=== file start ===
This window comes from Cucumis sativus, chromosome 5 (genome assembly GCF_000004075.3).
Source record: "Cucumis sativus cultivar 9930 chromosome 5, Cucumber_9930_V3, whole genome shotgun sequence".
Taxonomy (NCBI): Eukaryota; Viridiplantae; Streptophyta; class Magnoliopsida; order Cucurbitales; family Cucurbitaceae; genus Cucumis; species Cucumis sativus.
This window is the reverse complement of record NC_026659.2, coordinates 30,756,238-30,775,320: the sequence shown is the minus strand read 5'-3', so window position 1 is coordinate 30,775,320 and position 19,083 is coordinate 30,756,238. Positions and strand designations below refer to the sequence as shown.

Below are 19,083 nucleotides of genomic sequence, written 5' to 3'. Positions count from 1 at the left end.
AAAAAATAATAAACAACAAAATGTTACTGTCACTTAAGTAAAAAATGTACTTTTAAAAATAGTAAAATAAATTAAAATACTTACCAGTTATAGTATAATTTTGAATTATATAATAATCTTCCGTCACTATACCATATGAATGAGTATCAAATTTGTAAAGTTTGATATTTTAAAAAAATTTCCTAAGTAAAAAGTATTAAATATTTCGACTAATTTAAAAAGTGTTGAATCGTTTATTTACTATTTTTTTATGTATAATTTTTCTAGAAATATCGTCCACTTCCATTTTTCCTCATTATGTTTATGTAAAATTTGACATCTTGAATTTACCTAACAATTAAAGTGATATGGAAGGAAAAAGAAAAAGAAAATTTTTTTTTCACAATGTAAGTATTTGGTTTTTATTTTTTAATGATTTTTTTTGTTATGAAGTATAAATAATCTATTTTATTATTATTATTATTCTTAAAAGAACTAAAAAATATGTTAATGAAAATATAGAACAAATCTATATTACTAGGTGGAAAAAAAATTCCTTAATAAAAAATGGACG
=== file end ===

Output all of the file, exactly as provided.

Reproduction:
This window comes from Cucumis sativus, chromosome 5 (genome assembly GCF_000004075.3).
Source record: "Cucumis sativus cultivar 9930 chromosome 5, Cucumber_9930_V3, whole genome shotgun sequence".
Taxonomy (NCBI): Eukaryota; Viridiplantae; Streptophyta; class Magnoliopsida; order Cucurbitales; family Cucurbitaceae; genus Cucumis; species Cucumis sativus.
This window is the reverse complement of record NC_026659.2, coordinates 30,756,238-30,775,320: the sequence shown is the minus strand read 5'-3', so window position 1 is coordinate 30,775,320 and position 19,083 is coordinate 30,756,238. Positions and strand designations below refer to the sequence as shown.

Below are 19,083 nucleotides of genomic sequence, written 5' to 3'. Positions count from 1 at the left end.
AAAAAATAATAAACAACAAAATGTTACTGTCACTTAAGTAAAAAATGTACTTTTAAAAATAGTAAAATAAATTAAAATACTTACCAGTTATAGTATAATTTTGAATTATATAATAATCTTCCGTCACTATACCATATGAATGAGTATCAAATTTGTAAAGTTTGATATTTTAAAAAAATTTCCTAAGTAAAAAGTATTAAATATTTCGACTAATTTAAAAAGTGTTGAATCGTTTATTTACTATTTTTTTATGTATAATTTTTCTAGAAATATCGTCCACTTCCATTTTTCCTCATTATGTTTATGTAAAATTTGACATCTTGAATTTACCTAACAATTAAAGTGATATGGAAGGAAAAAGAAAAAGAAAATTTTTTTTTCACAATGTAAGTATTTGGTTTTTATTTTTTAATGATTTTTTTTGTTATGAAGTATAAATAATCTATTTTATTATTATTATTATTCTTAAAAGAACTAAAAAATATGTTAATGAAAATATAGAACAAATCTATATTACTAGGTGGAAAAAAAATTCCTTAATAAAAAATGGACG